After months of toiling in the wood shop, weekends of sanding and painting and days spent pouring over sailing forums, it was finally time to put the Karen Marie to the test. My sails were aboard and prepped, the halyards were (re)attached and all systems were a go. It was time to go for a sail.
The crew of the Karen Marie (Karen and I) ditched the mooring ball and pointed our bow north, up Naraggansett Bay. Motoring, we prepped the mainsail and jib for use. There was not another boat around for miles and the wind was just right, strong enough to sail yet not strong enough to pose any real threat. As my first mate and I built up the courage to raise the mainsail, a pair of dolphins appeared off our starboard bow. Though they disappeared faster than you could say “get your camera”, I took it as a good omen.
Facing up wind, with the engine purring in neutral, we raised the mainsail. After taking a second to admire the sheer size of the sail I would make a short, yet deliberate turn of the wheel to again send us underway. Sailing at a relatively slow two to three knots, I killed the engine; the hum and vibration of the diesel was replaced by complete silence, a silence only broken by the sound of the bay lapping against the hull.
My plan was originally to sail with just the mainsail for an hour or so to get a feel for the boat. The feel I was getting from her was…slow. Standing guard at the wheel, I volunteered the rest of my crew to attach the jib. It took some time and few death stares from my mate on the bow but the jib got attached and was hoisted with relative ease, a matter that seemed to surprise me. Fumbling with lines a bit at first, we eventually had the Karen Marie sailing once more.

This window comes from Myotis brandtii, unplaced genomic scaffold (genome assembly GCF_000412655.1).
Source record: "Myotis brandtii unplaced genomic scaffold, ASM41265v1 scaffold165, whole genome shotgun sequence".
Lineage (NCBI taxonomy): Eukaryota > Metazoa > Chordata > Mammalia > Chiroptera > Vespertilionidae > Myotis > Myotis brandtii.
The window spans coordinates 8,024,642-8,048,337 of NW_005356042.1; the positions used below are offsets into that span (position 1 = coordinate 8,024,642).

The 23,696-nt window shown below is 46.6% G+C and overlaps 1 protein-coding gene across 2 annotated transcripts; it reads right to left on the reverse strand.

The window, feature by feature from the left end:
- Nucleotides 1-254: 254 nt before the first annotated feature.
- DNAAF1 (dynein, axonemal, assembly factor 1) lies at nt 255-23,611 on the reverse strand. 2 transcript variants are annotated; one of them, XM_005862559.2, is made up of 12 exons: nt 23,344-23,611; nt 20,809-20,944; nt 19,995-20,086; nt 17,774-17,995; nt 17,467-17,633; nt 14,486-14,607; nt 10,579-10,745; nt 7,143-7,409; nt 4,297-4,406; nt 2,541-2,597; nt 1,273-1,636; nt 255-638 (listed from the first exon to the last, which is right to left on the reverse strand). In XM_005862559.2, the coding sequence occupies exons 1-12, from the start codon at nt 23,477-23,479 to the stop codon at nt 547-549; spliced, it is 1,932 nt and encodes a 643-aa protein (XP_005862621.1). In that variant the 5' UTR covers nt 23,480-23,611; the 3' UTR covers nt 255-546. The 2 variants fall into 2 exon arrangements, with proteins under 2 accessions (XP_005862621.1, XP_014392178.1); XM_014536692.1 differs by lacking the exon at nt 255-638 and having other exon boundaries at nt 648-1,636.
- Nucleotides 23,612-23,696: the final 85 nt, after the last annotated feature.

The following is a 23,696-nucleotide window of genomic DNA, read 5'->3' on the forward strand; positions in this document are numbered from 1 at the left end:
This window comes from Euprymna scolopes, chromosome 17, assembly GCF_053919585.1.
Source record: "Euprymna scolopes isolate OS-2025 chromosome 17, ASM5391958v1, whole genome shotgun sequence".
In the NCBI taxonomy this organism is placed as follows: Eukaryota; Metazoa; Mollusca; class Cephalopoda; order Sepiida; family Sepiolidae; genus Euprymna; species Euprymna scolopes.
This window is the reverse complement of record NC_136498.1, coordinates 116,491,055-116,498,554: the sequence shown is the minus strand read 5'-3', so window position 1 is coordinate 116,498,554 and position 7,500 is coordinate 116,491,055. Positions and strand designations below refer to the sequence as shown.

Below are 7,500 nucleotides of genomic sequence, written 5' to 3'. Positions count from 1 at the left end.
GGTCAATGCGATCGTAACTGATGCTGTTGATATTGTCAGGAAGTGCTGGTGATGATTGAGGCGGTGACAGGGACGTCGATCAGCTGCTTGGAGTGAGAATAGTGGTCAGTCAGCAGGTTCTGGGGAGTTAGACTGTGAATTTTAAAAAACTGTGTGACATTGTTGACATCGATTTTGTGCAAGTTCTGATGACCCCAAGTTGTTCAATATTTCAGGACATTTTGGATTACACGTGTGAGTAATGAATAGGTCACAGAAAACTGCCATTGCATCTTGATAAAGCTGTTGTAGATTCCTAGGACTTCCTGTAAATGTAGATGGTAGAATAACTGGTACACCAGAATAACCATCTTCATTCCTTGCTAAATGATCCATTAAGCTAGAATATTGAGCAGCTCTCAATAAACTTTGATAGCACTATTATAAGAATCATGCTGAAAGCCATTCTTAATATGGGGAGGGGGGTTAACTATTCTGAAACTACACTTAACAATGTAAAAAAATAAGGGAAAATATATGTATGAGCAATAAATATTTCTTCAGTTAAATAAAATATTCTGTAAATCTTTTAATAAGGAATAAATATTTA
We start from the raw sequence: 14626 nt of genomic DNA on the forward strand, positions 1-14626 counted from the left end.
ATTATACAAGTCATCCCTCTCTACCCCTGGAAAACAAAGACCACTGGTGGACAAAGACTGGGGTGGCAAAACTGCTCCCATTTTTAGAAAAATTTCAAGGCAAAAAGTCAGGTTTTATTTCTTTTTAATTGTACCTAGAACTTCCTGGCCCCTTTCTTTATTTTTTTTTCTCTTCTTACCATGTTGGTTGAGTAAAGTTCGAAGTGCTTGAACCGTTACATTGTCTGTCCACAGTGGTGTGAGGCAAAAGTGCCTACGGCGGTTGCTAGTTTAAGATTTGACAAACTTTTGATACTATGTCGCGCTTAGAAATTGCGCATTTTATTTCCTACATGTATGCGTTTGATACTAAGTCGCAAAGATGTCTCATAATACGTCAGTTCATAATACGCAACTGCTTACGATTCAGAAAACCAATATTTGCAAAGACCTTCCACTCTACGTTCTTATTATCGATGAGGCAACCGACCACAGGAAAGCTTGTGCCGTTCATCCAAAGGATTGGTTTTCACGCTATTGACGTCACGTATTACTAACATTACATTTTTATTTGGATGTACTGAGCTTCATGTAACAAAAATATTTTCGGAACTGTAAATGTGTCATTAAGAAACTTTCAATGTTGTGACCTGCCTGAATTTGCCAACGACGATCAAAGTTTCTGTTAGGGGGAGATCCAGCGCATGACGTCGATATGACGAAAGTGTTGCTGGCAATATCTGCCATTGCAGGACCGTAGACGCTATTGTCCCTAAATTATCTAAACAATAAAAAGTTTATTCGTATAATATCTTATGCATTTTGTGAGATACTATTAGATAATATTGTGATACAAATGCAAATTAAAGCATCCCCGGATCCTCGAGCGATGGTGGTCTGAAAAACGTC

Gliding through the water at five knots was for a lack of better word, invigorating. Karen boasted a smile that stretched ear to ear, a gesture I’m sure mirrored my own. For months during the restoration of the boat there was a voice in the back of my mind that whispered “Are you sure you know what you’re doing? Was the boat worth sinking all that money into? Do you really want to spend every weekend in a dusty woodshop?” And perhaps the most frequent question, “Is this even going to be worth it?”
Hours would pass as we practiced tacking back and forth across the bay. The sailing itself wasn’t always pretty; in fact there were points when it was downright ugly. On more than one occasion we pulled textbook maneuvers, and by textbook I mean the section that illustrates what not to do. We found ourselves in the irons more than once, which I’ve learned means completely stuck with the boat facing into the wind with the sails flapping violently. Thankfully, like a protective older brother, the engine would fire up and take us out of those situations.
Only after most the day had passed and full sunburn settled into our skin did we return to Clark Boat Yard and our mooring. A lifelong power boater who took his responsibility of washing down to heart, it felt weird to not to wash down. I don’t think I’ll ever get used to that.
My crew and I had one last maneuver to practice before the day ended, a practice that dates back to the Nina, Pinta and Santa Maria, mixing rum and ginger beer to create a Dark n’ Stormy. Sipping a cold cocktail after a full day on the water, yup I could get used to this whole sailing thing.